- The Washington Times - Tuesday, May 27, 2003

American ground forces increasingly are shedding combat roles and taking on the job of running Iraq in an occupation of a kind not seen since the United States democratized Japan and Germany.

In recent weeks, commanders have redirected a larger share of the U.S. troops in Iraq to the chores that accompany controlling and operating any large city such as Baghdad: patrolling the streets, staffing prisons, guarding valuable real estate, imposing gun control, restoring electricity and water distribution, and supervising trash collection.

“For the U.S. military to be occupying a country, trying to take charge of basic services, trying to keep order, really trying to make the country work from scratch, this is something we haven’t seen since the 1940s,” said Thomas Carothers, a foreign-policy expert at the Carnegie Endowment for International Peace and a former legal adviser to the State Department.

In some ways, Mr. Carothers said, the task for the U.S. military in Iraq, a country of more than 20 million, is more daunting than that faced by Gen. Douglas MacArthur in Japan 58 years ago. Unlike Iraq, Japan was a more unified society and had a fairly vibrant economy, with people who knew how to run it.

“I think we are just going to see a long, slow road to reconstruction,” Mr. Carothers said. “Nothing will happen fast. There will be gradual improvements.”

The U.S. initially stationed 450,000 troops in occupied Japan, then a country of 72 million. It steadily reduced the troop number during the seven-year occupation that, unlike Iraq, saw virtually no Japanese opposition.

The major shift in U.S. military operations comes about a month after coalition troops captured Saddam Hussein’s last stronghold, Tikrit, a place where Army soldiers still are rooting out the last bastions of his Ba’ath Party operatives.

In Baghdad, a city of more than 5 million, the Army’s 3rd Infantry Division is sending home some heavy weapons, such as artillery pieces, as its aim now is winning the peace, neighborhood by neighborhood.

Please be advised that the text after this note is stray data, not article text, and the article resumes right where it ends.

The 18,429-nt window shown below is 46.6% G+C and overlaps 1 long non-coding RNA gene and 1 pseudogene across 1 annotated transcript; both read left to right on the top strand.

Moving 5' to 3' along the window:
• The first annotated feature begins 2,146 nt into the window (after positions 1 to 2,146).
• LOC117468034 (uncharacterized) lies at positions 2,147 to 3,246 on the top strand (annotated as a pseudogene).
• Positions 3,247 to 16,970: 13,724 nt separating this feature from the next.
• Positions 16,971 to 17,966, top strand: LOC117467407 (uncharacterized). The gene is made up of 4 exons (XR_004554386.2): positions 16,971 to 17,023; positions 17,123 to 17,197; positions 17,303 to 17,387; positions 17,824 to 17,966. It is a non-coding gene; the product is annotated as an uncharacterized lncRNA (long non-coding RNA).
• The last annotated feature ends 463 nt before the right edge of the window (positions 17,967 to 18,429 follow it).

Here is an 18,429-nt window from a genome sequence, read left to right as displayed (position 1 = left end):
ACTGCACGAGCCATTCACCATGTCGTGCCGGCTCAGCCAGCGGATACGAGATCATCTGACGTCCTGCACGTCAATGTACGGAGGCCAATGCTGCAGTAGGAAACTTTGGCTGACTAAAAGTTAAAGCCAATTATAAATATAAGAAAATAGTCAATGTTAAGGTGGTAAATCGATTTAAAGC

“We are a police force now,” Maj. Gen. Buford Blount III, the 3rd Infantry commander, told reporters recently. His division of 20,000 soldiers “has transitioned from combat to a security force to help the people of Baghdad,” he said.

There are now 150,000 U.S. ground troops in Iraq, up by several thousand since the war ended. A military police force of 2,000 will double by month’s end.

Pentagon sources say the force number eventually will begin declining, as more of the country is stabilized and elements of the 3rd Division, some of which have been in theater since September, are sent home. The 1st Armored Division in Germany will take on some of the 3rd’s missions.

Gen. Michael Hagee, the Marine Corps commandant, told reporters yesterday that all 60,000 Marines sent to the Persian Gulf area for Operation Iraqi Freedom will leave soon. “We have plans to come out this summer,” said Gen. Hagee, according to Reuters news agency.

Gen. Tommy Franks, the overall U.S. commander in the Gulf, and L. Paul Bremer, the top U.S. administrator in Iraq, are studying troops levels. The two are counting on allied nations to provide troops to replace Marines in southern Iraq.

“We’ve had many nations stand up, not just in Europe, but essentially around the world that want to contribute to the stability operations in Iraq,” Gen. Richard B. Myers, Joint Chiefs of Staff chairman, said this week. “So I don’t think the number of troops is going to be the issue.”

In recent weeks, Gen. Blount has put more soldiers on the street, as threats diminish from regular Iraqi military or from paramilitary, such as the Fedayeen Saddam. The military has set up a unit called Task Force Neighborhood that attempts to clean up Baghdad, block by block. The teams include police, civil engineers and doctors, who pick up garbage, collect ordnance, and deliver medical assistance.

Other teams are guarding crucial infrastructure, such as refineries, gas stations and fuel trucks. Still others participate in about 1,000 street patrols daily, accompanied by the burgeoning Baghdad police force.

Mr. Carothers said the focus on municipal duties reflects Mr. Bremer’s immediate goals.

“It’s clearly proven much more difficult than expected,” he said. “When Paul Bremer came in, he’s been trying to get back to basics. Let’s get the security situation under control. Let’s put off the political process a bit. No need to rush, his view, to Iraqi authority. Let’s treat this more like what it is — a U.S. occupation of a broken country.”

An Army officer said in an interview that despite negative articles in the U.S. press about Baghdad’s reaction to the occupation, the vast majority of Iraqis gladly accept the American presence.

“Only those that accompany troops on patrol see a different reaction of the population from those reporters that write their stories from the Palestine Hotel,” said the officer, who asked not to be named. “In the hotel, they cook up stories of chaos and animosity toward our troops. The truth is that 99 percent of the locals are glad we’re there.”

Still, pockets of resistance remain. Lt. Gen. David D. McKiernan, the most senior U.S. officer in Iraq, announced last week that his forces will soon institute a gun-control policy that is expected to force many citizens to turn over AK-47s and other weapons.

“We are in the final stages of formulating a weapons policy to put rules on who can and cannot possess a weapon,” Gen. McKiernan said. “We want to get explosives and AKs out of the wrong hands.”

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